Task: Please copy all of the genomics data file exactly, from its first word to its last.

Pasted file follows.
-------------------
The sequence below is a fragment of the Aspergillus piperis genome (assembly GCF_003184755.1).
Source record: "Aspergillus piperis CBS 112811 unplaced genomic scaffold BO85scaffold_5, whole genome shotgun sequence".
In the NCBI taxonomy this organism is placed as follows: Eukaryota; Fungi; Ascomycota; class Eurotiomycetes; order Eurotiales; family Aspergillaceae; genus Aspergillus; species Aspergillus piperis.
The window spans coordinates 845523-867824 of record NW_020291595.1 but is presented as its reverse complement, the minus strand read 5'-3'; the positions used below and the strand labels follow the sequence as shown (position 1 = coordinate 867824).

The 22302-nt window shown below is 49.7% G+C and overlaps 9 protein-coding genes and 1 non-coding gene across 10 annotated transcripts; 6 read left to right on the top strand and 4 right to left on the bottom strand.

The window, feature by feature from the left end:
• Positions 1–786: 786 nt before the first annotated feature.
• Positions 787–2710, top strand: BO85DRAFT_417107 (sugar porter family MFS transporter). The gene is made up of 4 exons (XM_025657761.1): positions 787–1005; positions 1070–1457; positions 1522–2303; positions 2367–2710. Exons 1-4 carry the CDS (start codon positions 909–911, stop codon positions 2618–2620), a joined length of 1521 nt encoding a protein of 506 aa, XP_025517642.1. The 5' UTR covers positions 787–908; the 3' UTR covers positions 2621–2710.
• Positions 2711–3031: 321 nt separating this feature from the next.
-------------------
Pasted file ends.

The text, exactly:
The sequence below is a fragment of the Aspergillus piperis genome (assembly GCF_003184755.1).
Source record: "Aspergillus piperis CBS 112811 unplaced genomic scaffold BO85scaffold_5, whole genome shotgun sequence".
In the NCBI taxonomy this organism is placed as follows: Eukaryota; Fungi; Ascomycota; class Eurotiomycetes; order Eurotiales; family Aspergillaceae; genus Aspergillus; species Aspergillus piperis.
The window spans coordinates 845523-867824 of record NW_020291595.1 but is presented as its reverse complement, the minus strand read 5'-3'; the positions used below and the strand labels follow the sequence as shown (position 1 = coordinate 867824).

The 22302-nt window shown below is 49.7% G+C and overlaps 9 protein-coding genes and 1 non-coding gene across 10 annotated transcripts; 6 read left to right on the top strand and 4 right to left on the bottom strand.

The window, feature by feature from the left end:
• Positions 1–786: 786 nt before the first annotated feature.
• Positions 787–2710, top strand: BO85DRAFT_417107 (sugar porter family MFS transporter). The gene is made up of 4 exons (XM_025657761.1): positions 787–1005; positions 1070–1457; positions 1522–2303; positions 2367–2710. Exons 1-4 carry the CDS (start codon positions 909–911, stop codon positions 2618–2620), a joined length of 1521 nt encoding a protein of 506 aa, XP_025517642.1. The 5' UTR covers positions 787–908; the 3' UTR covers positions 2621–2710.
• Positions 2711–3031: 321 nt separating this feature from the next.